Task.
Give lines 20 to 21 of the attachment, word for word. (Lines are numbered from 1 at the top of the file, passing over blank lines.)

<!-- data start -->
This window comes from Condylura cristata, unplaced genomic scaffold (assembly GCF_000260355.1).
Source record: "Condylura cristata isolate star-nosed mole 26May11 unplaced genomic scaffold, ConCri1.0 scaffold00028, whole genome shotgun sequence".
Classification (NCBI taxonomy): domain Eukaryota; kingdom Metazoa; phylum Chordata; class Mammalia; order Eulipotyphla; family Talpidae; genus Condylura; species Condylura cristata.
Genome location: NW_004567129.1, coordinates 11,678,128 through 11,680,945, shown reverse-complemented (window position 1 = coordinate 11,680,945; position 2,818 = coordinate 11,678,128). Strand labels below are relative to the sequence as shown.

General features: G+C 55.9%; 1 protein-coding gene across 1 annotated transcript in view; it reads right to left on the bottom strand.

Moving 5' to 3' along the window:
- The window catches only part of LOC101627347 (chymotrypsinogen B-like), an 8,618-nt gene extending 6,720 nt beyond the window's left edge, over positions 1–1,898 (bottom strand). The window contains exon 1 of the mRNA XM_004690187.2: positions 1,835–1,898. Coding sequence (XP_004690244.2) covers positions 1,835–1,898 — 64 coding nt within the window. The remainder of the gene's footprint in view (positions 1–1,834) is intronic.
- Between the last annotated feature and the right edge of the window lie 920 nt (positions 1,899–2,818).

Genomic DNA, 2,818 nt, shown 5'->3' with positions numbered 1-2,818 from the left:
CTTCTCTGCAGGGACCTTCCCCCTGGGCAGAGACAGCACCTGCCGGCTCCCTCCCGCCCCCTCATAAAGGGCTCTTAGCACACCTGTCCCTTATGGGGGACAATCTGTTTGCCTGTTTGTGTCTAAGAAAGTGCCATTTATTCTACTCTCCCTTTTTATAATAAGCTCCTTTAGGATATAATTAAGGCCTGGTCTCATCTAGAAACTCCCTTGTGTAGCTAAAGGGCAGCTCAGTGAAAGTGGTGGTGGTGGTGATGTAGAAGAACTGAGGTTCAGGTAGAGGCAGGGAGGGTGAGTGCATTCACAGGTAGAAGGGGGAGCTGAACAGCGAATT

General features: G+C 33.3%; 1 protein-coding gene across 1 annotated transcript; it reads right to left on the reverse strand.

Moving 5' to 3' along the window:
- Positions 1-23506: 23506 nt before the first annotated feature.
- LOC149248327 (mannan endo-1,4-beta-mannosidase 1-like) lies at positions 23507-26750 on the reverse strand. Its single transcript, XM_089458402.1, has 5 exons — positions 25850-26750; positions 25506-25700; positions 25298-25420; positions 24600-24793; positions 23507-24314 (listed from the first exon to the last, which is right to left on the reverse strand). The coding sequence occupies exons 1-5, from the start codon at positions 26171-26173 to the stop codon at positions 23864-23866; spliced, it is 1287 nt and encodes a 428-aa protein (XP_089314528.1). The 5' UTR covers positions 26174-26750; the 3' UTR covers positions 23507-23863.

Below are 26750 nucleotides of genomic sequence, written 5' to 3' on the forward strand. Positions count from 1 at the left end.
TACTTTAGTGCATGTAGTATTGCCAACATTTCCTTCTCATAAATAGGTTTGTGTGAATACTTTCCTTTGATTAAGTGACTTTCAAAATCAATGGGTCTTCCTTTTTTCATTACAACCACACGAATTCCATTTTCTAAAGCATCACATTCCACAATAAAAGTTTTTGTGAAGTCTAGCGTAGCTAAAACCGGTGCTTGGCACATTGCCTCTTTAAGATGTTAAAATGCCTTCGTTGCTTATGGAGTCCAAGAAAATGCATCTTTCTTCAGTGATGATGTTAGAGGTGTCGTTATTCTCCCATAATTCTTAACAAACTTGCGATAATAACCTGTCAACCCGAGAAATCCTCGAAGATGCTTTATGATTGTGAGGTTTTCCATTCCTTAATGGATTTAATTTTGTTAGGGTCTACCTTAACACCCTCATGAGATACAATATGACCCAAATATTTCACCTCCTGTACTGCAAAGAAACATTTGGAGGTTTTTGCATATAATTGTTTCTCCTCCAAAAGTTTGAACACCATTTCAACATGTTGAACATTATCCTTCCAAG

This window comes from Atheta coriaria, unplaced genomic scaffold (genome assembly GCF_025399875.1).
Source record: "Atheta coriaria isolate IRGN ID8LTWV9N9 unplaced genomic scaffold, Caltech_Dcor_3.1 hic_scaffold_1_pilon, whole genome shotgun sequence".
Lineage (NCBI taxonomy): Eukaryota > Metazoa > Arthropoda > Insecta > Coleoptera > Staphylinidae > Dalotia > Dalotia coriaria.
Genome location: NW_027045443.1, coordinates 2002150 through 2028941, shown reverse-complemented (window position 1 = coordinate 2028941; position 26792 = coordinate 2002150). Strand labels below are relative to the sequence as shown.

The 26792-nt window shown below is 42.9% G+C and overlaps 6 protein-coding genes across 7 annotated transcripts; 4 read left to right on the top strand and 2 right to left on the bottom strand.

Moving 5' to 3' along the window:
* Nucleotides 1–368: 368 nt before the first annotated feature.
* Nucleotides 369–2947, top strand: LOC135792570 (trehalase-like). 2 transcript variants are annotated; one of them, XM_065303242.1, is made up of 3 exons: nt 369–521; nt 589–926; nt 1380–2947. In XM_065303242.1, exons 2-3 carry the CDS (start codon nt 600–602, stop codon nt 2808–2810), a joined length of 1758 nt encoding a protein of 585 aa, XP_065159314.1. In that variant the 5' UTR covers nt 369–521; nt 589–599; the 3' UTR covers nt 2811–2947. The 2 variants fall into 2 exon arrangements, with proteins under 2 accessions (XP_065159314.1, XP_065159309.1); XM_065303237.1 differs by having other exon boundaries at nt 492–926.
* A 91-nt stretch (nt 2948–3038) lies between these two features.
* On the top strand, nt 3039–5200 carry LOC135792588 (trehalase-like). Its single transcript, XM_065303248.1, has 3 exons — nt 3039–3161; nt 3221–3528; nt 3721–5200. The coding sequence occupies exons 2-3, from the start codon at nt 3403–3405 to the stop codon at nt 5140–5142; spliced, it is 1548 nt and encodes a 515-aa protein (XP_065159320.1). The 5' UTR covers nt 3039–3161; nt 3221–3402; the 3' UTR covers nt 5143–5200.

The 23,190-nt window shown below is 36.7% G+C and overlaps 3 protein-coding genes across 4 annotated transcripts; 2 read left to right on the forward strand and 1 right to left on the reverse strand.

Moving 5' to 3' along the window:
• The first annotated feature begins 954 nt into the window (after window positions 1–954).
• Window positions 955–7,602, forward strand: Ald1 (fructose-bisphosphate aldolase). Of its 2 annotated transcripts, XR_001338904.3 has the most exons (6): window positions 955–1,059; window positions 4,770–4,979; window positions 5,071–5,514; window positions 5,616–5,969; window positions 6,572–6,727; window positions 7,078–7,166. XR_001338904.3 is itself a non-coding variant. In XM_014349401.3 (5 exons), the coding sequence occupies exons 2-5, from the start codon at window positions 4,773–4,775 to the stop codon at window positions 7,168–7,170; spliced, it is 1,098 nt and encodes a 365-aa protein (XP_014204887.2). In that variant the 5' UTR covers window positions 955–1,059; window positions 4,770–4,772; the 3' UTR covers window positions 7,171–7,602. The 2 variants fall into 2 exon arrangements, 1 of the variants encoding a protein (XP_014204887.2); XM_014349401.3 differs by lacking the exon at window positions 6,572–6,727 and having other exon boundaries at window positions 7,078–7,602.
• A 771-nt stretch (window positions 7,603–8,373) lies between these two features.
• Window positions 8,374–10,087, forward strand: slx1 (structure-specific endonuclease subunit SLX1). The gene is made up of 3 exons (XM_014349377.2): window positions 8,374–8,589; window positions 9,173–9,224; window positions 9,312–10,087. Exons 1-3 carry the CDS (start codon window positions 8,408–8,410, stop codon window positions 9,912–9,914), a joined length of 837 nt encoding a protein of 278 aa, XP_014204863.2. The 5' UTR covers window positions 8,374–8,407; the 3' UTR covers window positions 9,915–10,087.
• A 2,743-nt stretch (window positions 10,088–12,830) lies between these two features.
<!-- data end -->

Genome location: NW_027045443.1, coordinates 2002150 through 2028941, shown reverse-complemented (window position 1 = coordinate 2028941; position 26792 = coordinate 2002150). Strand labels below are relative to the sequence as shown.

The 26792-nt window shown below is 42.9% G+C and overlaps 6 protein-coding genes across 7 annotated transcripts; 4 read left to right on the top strand and 2 right to left on the bottom strand.